This confidence also comes in the face of all odds, for myself doubters and lack of security and for Teddy in the battle against a rare and debilitating form of brain cancer. While some of his businesses didn’t succeed in life nothing ever stopped him from getting back up again and putting those lessons into the next phase of life. Cliché perhaps, but he truly never gave up. Even to the very end. This resilience rubbed off on all those around him.

True Competition

Teddy was intense competitor… to say the least. Hehe. While some may think he couldn’t turn off this aspect of life, especially on the golf course or tennis court, there was always a lesson at hand.

Once I decide to do something, I want to win in the worst way. I will do anything within the law to win.

While watching him work I believe the great lesson he taught me most wasn’t competing against rivals, imagined or real, but competing against my own standards and expectations. He taught me to only be jealous of the future me.

As stated in his quote above, Teddy believed a key to success was operating outside the rules of convention. I believe it’s important to continuously change why and how you work; not to simply buck the system; but to find new ways to work and achieve goals to achieve a greater purpose. For Teddy that wasn’t about making the most money in the companies he acquired but to truly making an impact on its leadership, employees and customers.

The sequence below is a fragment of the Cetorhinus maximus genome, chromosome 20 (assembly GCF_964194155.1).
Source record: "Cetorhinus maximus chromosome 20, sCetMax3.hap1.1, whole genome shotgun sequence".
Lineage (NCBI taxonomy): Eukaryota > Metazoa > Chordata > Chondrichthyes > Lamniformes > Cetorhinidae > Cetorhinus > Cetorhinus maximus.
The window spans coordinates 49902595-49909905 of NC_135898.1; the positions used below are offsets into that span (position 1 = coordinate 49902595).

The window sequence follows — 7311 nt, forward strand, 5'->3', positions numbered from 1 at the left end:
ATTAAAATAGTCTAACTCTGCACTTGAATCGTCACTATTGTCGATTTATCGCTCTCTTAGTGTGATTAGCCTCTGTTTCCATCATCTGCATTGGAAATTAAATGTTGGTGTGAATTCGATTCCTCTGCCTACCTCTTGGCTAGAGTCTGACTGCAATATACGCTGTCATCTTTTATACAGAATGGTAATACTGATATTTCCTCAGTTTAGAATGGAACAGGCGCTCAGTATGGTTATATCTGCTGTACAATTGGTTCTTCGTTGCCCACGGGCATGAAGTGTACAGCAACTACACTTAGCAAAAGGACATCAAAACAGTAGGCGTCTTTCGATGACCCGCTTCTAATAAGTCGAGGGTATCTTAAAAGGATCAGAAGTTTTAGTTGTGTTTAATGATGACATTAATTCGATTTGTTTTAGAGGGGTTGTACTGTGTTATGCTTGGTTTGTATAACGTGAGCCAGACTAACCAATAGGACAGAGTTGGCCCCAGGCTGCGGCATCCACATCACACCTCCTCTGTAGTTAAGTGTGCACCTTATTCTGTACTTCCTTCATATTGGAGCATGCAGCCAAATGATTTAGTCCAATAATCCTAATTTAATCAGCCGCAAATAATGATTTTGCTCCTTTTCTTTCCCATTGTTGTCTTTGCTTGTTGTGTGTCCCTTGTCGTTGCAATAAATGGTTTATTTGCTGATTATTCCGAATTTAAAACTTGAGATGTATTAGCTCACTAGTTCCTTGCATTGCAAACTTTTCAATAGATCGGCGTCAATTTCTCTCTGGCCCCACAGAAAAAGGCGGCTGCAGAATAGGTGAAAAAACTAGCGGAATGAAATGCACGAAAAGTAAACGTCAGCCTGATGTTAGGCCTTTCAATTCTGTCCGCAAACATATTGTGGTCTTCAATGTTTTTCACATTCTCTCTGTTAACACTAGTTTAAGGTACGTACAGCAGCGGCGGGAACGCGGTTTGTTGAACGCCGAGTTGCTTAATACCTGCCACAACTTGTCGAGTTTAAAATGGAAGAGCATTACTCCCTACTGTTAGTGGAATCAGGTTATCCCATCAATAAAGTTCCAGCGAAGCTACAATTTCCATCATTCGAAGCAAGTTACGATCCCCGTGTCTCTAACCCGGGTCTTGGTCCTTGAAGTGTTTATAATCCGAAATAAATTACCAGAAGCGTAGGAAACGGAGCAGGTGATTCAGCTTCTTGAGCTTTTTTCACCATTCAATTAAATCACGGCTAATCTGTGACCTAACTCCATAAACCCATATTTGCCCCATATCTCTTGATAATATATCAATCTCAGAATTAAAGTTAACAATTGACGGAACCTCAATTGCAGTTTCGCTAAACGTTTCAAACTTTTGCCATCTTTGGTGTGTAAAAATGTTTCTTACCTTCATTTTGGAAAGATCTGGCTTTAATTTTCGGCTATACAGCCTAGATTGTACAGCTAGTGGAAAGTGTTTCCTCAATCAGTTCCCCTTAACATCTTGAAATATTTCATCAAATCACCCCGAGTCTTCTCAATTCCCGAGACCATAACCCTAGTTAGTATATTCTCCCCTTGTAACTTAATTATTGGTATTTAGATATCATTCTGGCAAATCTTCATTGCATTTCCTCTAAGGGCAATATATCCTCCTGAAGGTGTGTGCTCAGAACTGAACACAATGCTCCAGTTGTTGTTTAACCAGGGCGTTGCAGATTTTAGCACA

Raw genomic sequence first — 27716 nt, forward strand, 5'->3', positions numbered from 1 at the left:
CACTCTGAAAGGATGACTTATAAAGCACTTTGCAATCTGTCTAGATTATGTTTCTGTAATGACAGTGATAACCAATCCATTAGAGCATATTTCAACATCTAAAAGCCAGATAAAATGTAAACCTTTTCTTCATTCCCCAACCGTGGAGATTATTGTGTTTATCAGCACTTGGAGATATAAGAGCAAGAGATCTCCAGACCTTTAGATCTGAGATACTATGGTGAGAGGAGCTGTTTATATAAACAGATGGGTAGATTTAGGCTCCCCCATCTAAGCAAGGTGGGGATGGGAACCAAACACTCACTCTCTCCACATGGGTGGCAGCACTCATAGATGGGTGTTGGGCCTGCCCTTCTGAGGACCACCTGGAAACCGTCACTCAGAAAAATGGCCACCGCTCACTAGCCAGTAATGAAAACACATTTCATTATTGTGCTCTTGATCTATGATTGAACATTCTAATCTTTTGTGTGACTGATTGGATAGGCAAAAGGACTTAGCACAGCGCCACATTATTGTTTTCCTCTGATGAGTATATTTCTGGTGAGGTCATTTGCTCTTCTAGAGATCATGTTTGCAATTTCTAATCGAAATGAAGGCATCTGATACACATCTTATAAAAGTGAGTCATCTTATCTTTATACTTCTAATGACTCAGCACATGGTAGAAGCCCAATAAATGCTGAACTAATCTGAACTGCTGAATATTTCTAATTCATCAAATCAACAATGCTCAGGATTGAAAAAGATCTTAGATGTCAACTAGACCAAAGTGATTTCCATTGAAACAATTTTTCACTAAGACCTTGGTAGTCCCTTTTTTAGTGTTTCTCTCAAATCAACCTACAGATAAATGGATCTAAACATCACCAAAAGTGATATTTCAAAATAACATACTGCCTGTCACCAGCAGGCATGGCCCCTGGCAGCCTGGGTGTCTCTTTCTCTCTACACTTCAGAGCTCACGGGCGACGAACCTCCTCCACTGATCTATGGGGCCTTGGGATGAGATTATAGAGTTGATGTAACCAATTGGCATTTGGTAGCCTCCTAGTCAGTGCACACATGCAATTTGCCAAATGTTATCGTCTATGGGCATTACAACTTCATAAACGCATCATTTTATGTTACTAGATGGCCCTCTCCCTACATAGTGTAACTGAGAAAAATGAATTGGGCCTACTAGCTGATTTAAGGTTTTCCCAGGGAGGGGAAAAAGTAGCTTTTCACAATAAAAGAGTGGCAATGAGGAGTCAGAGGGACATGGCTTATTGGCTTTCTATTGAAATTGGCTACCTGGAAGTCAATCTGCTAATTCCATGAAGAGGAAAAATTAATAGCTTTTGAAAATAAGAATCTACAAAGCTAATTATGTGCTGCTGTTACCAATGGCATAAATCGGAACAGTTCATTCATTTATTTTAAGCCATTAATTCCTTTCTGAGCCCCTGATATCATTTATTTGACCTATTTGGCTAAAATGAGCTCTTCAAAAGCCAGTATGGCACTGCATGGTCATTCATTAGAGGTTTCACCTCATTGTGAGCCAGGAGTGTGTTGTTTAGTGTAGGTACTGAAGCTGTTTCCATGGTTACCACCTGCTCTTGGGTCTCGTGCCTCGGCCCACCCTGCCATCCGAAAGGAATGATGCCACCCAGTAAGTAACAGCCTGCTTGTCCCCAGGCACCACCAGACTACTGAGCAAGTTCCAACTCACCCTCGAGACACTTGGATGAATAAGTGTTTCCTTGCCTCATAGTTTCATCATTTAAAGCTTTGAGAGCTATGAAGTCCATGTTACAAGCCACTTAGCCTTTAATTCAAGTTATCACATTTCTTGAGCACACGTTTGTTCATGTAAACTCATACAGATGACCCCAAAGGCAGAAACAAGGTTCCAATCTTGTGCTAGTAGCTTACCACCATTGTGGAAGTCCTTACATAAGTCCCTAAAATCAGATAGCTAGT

Giving Back

He wouldn’t have wanted me to write this but enough cannot be written about Teddy’s generosity. The literally countless amount of money and time dedicated to noble causes has been his most admirable quality. A pioneer in access to education, Teddy co-founded and led the US’s largest charity, the Children’s Scholarship Fund. Because of his direct donations and drive to grow the philanthropic spirit CSF has given out over $650 million to get 152,000 children into school since 1988. Those that know him as the real “Huggy Bear” know the amount of events and tournaments he put on to raise funds for sick children. He also did a tremendous amount of work in South Africa together with Nelson Mandela to provide education and care for orphans and adopting boys who have gone on to change my life even further. This personally led to my meeting my brother and closest friend Siya, a man who’s carried Teddy’s legacy on with pride, dignity and class.

Teddy was the most compassionate and generous people I have ever or ever will meet. While many of his peers placed eternal value on their standing on the Forbes list Teddy went out of his way to make sure others could succeed and the majority of his estate has gone to ensuring that happens for generations to come.

That’s what entrepreneurship is really about. Not who has the most things, the most successes, the greatest returns. Teddy taught me that it is rather in the power of your legacy. He will always be remembered first by the lives he positively impacted, not by his finances but through his character and works.

I’m beyond grateful for the time I spent with a great man and a great leader. Without his example and guidance I would not be where I am today or the man I am. In writing this and remembering him today, I’ve realized what a privilege it is to share some of his traits. I hope to also share in his successes as well but most importantly carry on his legacy.

Rest in peace TJF, we miss you down here.